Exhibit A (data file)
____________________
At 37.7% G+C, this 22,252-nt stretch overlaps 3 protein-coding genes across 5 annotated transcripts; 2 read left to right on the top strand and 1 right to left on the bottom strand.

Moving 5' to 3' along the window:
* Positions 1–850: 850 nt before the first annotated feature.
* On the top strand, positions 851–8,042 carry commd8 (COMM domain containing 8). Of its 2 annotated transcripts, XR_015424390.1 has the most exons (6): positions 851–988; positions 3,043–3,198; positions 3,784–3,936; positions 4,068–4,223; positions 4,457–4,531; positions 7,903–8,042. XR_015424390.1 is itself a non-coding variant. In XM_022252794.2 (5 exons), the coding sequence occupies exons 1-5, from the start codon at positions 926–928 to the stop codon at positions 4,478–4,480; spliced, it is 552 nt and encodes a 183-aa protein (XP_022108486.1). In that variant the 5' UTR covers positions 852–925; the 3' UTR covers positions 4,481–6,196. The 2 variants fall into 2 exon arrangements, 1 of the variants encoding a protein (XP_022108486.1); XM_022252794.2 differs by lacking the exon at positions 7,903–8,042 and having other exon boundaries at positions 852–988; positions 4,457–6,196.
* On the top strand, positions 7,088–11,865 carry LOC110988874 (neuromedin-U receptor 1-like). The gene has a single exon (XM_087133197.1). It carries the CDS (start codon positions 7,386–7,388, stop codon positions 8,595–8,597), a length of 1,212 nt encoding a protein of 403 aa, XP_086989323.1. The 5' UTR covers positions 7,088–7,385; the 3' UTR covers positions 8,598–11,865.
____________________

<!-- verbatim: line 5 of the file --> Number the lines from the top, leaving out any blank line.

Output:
* On the top strand, positions 7,088–11,865 carry LOC110988874 (neuromedin-U receptor 1-like). The gene has a single exon (XM_087133197.1). It carries the CDS (start codon positions 7,386–7,388, stop codon positions 8,595–8,597), a length of 1,212 nt encoding a protein of 403 aa, XP_086989323.1. The 5' UTR covers positions 7,088–7,385; the 3' UTR covers positions 8,598–11,865.